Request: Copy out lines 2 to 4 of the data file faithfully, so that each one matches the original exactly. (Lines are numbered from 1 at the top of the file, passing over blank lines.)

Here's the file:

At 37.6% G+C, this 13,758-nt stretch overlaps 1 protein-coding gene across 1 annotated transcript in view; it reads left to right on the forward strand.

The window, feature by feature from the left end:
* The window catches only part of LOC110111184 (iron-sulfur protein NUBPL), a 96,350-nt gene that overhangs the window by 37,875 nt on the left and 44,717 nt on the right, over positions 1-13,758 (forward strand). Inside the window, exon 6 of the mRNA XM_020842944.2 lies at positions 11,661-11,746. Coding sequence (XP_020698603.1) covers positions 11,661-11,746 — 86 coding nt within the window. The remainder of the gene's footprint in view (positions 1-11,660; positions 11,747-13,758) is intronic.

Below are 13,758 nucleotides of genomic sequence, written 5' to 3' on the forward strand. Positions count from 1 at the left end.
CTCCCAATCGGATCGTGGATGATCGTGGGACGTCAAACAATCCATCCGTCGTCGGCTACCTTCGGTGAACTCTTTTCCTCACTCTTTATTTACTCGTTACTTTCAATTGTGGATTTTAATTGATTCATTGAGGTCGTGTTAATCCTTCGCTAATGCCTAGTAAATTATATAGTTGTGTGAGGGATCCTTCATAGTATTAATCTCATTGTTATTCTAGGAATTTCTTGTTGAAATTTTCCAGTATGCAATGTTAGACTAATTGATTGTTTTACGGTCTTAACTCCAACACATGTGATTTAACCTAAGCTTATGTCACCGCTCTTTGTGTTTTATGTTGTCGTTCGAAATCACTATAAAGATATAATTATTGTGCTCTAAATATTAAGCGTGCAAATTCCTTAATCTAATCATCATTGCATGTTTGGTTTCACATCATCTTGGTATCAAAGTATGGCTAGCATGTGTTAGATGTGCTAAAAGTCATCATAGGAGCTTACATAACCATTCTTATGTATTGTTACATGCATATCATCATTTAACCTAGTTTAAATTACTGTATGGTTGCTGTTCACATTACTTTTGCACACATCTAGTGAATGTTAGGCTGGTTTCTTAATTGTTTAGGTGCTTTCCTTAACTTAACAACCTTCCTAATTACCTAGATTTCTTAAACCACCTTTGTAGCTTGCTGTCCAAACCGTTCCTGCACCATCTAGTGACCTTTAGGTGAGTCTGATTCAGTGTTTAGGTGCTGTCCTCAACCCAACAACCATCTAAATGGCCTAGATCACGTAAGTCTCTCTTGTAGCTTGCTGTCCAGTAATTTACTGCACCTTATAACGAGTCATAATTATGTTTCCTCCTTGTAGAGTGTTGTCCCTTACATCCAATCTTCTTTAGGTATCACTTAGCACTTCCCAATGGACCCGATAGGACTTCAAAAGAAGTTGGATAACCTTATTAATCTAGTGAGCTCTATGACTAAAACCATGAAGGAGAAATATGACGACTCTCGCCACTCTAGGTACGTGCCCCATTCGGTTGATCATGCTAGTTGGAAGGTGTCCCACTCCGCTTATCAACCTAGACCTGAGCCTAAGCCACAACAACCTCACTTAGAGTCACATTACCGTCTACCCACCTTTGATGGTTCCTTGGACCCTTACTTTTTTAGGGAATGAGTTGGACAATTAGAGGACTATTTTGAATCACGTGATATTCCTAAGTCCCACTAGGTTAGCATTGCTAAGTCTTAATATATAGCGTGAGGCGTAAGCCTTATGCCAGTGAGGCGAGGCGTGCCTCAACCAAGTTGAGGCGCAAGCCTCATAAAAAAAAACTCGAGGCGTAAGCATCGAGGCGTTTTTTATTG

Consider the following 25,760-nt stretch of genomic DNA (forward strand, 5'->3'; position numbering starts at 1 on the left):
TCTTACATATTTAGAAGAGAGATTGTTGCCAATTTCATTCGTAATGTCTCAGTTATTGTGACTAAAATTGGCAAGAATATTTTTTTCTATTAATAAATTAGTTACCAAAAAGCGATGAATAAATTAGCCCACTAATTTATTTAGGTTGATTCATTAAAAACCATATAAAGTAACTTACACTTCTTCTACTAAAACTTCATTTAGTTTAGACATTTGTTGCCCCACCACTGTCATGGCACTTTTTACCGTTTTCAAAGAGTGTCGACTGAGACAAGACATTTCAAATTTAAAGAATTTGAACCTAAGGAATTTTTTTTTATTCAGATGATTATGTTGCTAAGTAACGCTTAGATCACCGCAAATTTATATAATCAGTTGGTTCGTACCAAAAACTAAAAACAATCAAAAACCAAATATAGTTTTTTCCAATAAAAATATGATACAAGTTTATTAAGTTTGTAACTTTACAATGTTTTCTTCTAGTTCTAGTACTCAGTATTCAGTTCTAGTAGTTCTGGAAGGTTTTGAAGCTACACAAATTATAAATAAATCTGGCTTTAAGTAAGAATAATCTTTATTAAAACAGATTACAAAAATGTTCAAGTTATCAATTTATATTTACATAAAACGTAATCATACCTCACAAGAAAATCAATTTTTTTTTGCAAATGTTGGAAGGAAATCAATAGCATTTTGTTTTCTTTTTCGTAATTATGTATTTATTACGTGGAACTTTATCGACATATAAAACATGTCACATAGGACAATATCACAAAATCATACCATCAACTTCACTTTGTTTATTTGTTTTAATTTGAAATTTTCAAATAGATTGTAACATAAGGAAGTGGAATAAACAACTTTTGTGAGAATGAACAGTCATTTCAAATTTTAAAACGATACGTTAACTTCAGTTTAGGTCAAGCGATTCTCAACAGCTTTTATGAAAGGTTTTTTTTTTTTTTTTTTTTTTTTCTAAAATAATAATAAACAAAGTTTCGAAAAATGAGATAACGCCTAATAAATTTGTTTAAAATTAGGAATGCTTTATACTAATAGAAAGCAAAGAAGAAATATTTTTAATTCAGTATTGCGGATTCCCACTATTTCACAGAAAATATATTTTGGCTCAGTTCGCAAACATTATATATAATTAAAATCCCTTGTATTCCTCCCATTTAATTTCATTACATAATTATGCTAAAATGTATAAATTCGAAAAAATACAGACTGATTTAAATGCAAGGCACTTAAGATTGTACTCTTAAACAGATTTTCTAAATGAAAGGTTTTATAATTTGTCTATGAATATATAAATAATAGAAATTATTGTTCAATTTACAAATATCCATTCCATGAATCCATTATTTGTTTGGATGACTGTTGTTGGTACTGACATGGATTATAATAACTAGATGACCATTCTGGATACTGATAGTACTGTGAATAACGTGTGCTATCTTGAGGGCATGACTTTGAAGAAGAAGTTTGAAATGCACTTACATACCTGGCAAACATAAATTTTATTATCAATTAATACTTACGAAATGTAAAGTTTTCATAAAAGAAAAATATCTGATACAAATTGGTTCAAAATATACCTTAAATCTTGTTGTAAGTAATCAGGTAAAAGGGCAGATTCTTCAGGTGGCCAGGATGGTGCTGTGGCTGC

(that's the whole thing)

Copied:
The window, feature by feature from the left end:
* The window catches only part of LOC110111184 (iron-sulfur protein NUBPL), a 96,350-nt gene that overhangs the window by 37,875 nt on the left and 44,717 nt on the right, over positions 1-13,758 (forward strand). Inside the window, exon 6 of the mRNA XM_020842944.2 lies at positions 11,661-11,746. Coding sequence (XP_020698603.1) covers positions 11,661-11,746 — 86 coding nt within the window. The remainder of the gene's footprint in view (positions 1-11,660; positions 11,747-13,758) is intronic.

Below are 13,758 nucleotides of genomic sequence, written 5' to 3' on the forward strand. Positions count from 1 at the left end.